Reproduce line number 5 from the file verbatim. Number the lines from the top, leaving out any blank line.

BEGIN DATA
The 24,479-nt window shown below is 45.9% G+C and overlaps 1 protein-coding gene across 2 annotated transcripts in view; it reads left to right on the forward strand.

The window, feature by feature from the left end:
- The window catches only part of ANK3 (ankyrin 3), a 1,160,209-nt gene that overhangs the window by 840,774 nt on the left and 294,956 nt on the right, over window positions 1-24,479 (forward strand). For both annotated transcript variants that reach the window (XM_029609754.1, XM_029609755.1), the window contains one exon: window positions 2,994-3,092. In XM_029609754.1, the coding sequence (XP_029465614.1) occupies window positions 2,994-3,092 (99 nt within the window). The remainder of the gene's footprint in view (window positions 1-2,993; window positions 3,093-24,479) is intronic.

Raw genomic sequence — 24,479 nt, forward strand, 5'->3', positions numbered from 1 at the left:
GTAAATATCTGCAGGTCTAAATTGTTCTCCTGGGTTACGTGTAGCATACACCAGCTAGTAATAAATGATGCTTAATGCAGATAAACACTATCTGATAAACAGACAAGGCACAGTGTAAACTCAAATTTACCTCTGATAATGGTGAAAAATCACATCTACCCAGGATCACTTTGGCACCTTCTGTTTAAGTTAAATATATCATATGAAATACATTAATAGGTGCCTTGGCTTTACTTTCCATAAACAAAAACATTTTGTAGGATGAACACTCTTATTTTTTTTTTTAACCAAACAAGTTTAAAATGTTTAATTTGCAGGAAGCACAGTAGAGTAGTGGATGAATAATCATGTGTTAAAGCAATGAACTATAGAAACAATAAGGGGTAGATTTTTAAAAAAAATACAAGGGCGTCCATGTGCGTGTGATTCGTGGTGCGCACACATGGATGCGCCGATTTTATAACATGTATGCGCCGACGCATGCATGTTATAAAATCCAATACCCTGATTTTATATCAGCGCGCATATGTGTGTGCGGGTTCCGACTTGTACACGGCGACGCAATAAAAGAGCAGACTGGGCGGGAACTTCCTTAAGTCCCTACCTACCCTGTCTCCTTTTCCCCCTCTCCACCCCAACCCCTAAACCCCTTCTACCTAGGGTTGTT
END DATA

GTAAATATCTGCAGGTCTAAATTGTTCTCCTGGGTTACGTGTAGCATACACCAGCTAGTAATAAATGATGCTTAATGCAGATAAACACTATCTGATAAACAGACAAGGCACAGTGTAAACTCAAATTTACCTCTGATAATGGTGAAAAATCACATCTACCCAGGATCACTTTGGCACCTTCTGTTTAAGTTAAATATATCATATGAAATACATTAATAGGTGCCTTGGCTTTACTTTCCATAAACAAAAACATTTTGTAGGATGAACACTCTTATTTTTTTTTTTAACCAAACAAGTTTAAAATGTTTAATTTGCAGGAAGCACAGTAGAGTAGTGGATGAATAATCATGTGTTAAAGCAATGAACTATAGAAACAATAAGGGGTAGATTTTTAAAAAAAATACAAGGGCGTCCATGTGCGTGTGATTCGTGGTGCGCACACATGGATGCGCCGATTTTATAACATGTATGCGCCGACGCATGCATGTTATAAAATCCAATACCCTGATTTTATATCAGCGCGCATATGTGTGTGCGGGTTCCGACTTGTACACGGCGACGCAATAAAAGAGCAGACTGGGCGGGAACTTCCTTAAGTCCCTACCTACCCTGTCTCCTTTTCCCCCTCTCCACCCCAACCCCTAAACCCCTTCTACCTAGGGTTGTT